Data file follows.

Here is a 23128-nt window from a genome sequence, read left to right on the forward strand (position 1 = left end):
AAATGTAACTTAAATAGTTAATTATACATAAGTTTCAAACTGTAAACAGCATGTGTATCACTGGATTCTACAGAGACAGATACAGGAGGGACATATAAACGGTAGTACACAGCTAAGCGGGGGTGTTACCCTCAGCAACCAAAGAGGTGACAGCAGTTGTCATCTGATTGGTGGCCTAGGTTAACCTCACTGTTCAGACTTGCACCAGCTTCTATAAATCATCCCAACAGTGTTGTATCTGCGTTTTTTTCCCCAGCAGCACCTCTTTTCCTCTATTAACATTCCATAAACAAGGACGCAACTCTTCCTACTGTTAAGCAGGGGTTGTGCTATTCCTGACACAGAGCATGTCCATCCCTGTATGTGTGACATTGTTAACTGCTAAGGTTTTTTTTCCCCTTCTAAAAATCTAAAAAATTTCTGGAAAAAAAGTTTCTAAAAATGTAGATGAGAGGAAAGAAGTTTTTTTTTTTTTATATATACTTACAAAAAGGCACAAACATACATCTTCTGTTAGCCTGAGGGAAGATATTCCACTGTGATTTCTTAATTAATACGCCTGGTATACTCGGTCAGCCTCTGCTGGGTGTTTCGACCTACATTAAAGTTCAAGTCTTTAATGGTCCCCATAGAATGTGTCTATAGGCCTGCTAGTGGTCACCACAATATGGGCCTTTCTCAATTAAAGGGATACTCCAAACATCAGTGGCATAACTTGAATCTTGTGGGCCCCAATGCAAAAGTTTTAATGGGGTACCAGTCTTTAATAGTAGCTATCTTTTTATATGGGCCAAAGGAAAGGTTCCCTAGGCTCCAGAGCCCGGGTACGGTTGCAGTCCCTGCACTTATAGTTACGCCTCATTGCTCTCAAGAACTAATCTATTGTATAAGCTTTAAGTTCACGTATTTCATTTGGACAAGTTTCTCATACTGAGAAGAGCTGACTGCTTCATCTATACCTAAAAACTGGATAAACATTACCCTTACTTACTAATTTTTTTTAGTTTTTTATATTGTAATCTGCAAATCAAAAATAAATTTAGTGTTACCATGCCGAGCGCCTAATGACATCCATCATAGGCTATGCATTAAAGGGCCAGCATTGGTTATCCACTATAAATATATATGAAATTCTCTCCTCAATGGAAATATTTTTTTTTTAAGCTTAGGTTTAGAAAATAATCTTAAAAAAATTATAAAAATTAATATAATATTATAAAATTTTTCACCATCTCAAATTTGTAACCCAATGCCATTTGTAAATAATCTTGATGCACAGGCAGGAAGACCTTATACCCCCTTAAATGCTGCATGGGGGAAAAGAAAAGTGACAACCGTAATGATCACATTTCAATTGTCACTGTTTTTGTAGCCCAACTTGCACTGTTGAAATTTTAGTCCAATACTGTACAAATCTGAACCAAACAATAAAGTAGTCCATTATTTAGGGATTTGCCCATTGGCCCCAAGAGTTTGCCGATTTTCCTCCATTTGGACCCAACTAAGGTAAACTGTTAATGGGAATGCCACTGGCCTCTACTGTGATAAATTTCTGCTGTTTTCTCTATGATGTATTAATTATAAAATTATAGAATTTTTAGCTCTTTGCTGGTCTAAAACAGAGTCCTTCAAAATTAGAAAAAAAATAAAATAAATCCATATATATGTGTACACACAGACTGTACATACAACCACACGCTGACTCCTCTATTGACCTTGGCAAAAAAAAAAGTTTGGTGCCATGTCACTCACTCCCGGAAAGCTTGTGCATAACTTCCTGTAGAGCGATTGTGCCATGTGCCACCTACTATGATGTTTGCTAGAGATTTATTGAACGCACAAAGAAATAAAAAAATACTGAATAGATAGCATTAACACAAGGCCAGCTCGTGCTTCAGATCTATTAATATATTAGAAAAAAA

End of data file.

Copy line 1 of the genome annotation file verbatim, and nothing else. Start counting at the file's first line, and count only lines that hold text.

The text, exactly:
Here is a 23128-nt window from a genome sequence, read left to right on the forward strand (position 1 = left end):